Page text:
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FAQ: Pelvic Floor Physical Therapy


As moms, we’re all pretty familiar with the routine of visiting a gynocologist. It’s a necessary, but not very fun part of being an adult woman. Depending on your care provider during pregnancy, you also may have experienced cervical checks, various kinds of monitoring, and the obvious -- the act of giving birth, which is the exact opposite of modest. Basically: people be allllll up in your business, all the time. SO FUN.

So you may be uncomfortable with the suggestion that you add ANOTHER person to the list to check in on your lady parts, but trust me -- it’s important.

A visit to your local pelvic health physical therapist is a very important piece of your postpartum healing. In France it’s the standard of care. Have a baby, go directly to pelvic floor PT, do not pass go, and do not collect $200, but don’t worry about the $200 because it’s government-funded! That’s my dream for standard of care in this country, but I think we’re a ways away from that. In the meantime, you need to take responsibility for your own pelvic health and make an appointment. Why? A pelvic health physical therapist can help both treat and PREVENT (if you see them early enough!) the following conditions (not an exhaustive list; these are some of the biggies):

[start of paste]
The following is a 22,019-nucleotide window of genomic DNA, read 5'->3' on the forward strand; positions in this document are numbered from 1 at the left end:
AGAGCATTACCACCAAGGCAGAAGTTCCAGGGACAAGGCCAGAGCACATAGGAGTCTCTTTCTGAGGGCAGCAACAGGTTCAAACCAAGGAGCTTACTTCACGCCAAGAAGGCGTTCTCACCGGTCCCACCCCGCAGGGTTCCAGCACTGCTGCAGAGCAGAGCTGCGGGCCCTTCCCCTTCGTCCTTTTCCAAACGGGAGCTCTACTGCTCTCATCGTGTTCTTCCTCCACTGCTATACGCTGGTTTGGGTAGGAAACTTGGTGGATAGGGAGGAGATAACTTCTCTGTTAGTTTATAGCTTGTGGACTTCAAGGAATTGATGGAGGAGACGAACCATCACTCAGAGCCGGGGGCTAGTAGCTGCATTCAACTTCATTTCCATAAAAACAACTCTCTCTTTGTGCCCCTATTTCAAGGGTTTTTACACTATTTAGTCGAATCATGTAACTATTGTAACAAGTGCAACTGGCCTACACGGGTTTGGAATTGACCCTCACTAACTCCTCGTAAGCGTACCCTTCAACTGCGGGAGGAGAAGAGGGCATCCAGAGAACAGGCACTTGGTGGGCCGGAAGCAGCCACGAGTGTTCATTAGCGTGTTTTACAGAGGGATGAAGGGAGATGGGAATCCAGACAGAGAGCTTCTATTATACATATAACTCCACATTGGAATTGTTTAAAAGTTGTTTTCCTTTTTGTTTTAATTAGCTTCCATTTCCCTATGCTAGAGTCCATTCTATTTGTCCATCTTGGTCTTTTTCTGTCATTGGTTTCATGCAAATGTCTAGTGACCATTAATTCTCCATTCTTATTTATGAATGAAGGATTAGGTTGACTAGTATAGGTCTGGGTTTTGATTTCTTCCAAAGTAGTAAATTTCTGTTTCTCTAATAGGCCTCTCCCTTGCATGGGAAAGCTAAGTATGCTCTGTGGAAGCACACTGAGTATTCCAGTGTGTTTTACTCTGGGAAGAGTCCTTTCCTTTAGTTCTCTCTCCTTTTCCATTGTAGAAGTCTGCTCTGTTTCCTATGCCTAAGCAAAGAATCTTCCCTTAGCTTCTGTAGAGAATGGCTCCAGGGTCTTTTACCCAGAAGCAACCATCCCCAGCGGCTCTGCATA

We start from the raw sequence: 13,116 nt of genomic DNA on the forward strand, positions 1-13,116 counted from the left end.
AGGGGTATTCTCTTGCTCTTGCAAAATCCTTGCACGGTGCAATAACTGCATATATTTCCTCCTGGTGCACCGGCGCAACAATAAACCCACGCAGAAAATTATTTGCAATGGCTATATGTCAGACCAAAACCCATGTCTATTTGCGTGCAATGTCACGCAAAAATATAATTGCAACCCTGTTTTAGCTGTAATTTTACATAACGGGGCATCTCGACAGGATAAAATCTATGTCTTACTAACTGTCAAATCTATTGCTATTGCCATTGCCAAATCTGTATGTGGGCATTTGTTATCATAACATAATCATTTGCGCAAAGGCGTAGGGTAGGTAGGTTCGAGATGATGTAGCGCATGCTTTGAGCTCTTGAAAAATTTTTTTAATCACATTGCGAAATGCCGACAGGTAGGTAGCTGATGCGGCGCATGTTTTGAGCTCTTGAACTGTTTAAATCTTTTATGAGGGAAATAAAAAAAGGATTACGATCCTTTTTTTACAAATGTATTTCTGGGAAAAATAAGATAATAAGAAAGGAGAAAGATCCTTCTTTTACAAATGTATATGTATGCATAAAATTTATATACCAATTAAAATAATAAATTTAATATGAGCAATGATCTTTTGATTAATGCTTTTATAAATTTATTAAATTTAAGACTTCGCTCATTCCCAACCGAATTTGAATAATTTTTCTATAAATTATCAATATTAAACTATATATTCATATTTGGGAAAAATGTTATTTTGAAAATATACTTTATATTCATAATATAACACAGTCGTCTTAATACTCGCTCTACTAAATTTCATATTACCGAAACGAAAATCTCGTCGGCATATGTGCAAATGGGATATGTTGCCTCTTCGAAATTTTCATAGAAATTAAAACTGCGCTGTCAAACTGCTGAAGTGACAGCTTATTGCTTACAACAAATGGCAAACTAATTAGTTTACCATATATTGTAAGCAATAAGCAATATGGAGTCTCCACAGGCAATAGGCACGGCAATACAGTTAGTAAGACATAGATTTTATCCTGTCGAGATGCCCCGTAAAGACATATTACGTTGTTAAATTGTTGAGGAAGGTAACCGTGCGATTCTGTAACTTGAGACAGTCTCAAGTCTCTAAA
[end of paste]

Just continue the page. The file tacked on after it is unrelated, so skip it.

• Incontinence, both of the bladder and bowel variety
  • Pain during sex
  • Pelvic organ prolapse
  • Pelvic pain, both during pregnancy and postpartum

But I had my six-week checkup after my baby was born, wouldn’t my doctor have told me about these things?

Maybe, maybe not. Your doctor is an excellent resource and you can absolutely discuss all of these issues with him or her. But some women don’t even get an internal exam at their six-week checkup, and even if they do, mild prolapses might be overlooked. Your doctor is probably not checking the tone of your pelvic floor, either -- something in which a pelvic floor physical therapist receives advanced, specific training. This is what they DO. They are the pros.

Ok, I’m convinced. How do I make an appointment?